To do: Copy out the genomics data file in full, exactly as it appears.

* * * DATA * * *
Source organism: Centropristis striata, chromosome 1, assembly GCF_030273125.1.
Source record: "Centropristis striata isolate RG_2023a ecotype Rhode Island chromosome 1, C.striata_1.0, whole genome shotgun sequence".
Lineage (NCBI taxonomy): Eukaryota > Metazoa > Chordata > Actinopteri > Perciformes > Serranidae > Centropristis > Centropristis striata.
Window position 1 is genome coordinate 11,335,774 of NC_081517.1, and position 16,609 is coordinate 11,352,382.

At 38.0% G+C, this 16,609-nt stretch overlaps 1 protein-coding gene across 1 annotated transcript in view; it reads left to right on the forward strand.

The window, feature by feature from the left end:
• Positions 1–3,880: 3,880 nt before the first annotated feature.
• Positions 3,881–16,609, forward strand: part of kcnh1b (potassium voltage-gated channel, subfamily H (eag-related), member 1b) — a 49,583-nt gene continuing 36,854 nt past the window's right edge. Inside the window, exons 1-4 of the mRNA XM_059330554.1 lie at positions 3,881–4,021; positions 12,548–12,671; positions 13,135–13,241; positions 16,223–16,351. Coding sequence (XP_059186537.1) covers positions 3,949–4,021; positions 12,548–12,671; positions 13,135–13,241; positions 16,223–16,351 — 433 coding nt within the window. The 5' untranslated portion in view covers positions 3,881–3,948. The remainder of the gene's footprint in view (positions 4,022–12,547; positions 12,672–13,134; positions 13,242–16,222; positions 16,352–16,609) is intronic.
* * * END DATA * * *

Source organism: Centropristis striata, chromosome 1, assembly GCF_030273125.1.
Source record: "Centropristis striata isolate RG_2023a ecotype Rhode Island chromosome 1, C.striata_1.0, whole genome shotgun sequence".
Lineage (NCBI taxonomy): Eukaryota > Metazoa > Chordata > Actinopteri > Perciformes > Serranidae > Centropristis > Centropristis striata.
Window position 1 is genome coordinate 11,335,774 of NC_081517.1, and position 16,609 is coordinate 11,352,382.

At 38.0% G+C, this 16,609-nt stretch overlaps 1 protein-coding gene across 1 annotated transcript in view; it reads left to right on the forward strand.

The window, feature by feature from the left end:
• Positions 1–3,880: 3,880 nt before the first annotated feature.
• Positions 3,881–16,609, forward strand: part of kcnh1b (potassium voltage-gated channel, subfamily H (eag-related), member 1b) — a 49,583-nt gene continuing 36,854 nt past the window's right edge. Inside the window, exons 1-4 of the mRNA XM_059330554.1 lie at positions 3,881–4,021; positions 12,548–12,671; positions 13,135–13,241; positions 16,223–16,351. Coding sequence (XP_059186537.1) covers positions 3,949–4,021; positions 12,548–12,671; positions 13,135–13,241; positions 16,223–16,351 — 433 coding nt within the window. The 5' untranslated portion in view covers positions 3,881–3,948. The remainder of the gene's footprint in view (positions 4,022–12,547; positions 12,672–13,134; positions 13,242–16,222; positions 16,352–16,609) is intronic.